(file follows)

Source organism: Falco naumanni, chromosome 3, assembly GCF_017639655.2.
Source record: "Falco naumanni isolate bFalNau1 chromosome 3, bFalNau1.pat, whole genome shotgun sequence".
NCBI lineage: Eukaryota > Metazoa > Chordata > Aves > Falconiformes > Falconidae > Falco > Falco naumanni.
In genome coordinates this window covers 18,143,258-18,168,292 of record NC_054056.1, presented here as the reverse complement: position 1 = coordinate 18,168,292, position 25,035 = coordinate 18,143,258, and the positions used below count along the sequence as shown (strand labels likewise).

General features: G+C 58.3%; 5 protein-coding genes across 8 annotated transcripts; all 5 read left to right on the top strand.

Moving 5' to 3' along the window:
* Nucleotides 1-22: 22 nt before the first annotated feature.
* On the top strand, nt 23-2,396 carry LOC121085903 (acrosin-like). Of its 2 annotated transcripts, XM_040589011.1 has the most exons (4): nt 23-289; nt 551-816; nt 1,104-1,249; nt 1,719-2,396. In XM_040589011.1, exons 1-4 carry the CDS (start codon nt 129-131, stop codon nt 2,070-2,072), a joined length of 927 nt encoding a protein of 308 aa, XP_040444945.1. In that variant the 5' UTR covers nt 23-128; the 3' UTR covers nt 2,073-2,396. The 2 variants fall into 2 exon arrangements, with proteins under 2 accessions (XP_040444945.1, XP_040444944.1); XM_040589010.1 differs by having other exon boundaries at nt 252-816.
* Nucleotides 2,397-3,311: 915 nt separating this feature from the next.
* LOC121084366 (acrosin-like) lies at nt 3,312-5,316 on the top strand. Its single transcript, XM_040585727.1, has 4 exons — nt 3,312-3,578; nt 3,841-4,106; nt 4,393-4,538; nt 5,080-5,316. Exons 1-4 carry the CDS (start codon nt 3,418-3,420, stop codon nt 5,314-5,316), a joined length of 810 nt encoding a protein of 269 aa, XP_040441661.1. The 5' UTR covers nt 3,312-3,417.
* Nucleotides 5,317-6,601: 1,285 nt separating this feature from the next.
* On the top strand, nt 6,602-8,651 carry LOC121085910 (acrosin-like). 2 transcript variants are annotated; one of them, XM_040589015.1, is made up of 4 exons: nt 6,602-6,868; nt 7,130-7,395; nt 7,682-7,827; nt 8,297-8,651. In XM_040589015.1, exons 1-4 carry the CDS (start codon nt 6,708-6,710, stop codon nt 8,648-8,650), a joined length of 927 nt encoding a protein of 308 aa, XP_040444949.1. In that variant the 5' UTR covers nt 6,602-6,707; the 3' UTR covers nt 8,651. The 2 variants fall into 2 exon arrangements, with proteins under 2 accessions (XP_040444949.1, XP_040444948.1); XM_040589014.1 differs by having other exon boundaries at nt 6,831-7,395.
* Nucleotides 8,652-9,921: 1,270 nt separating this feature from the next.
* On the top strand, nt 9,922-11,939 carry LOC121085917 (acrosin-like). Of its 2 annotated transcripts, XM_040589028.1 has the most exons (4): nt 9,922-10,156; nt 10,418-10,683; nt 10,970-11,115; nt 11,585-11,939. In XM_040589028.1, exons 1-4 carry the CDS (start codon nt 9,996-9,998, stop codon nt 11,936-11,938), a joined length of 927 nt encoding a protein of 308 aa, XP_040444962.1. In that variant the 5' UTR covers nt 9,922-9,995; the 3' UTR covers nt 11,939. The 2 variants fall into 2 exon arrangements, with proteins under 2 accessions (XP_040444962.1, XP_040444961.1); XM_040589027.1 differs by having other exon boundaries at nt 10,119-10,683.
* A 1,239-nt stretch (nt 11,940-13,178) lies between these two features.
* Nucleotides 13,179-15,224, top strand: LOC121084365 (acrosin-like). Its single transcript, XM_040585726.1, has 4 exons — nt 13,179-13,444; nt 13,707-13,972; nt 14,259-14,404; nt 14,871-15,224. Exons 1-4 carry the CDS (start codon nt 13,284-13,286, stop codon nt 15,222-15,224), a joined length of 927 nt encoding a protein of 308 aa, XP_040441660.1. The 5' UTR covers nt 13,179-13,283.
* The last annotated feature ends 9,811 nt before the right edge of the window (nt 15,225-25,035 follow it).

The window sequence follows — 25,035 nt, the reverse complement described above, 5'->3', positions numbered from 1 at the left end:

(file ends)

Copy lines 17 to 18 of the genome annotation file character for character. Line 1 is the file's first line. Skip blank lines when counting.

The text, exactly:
* The last annotated feature ends 9,811 nt before the right edge of the window (nt 15,225-25,035 follow it).

The window sequence follows — 25,035 nt, the reverse complement described above, 5'->3', positions numbered from 1 at the left end: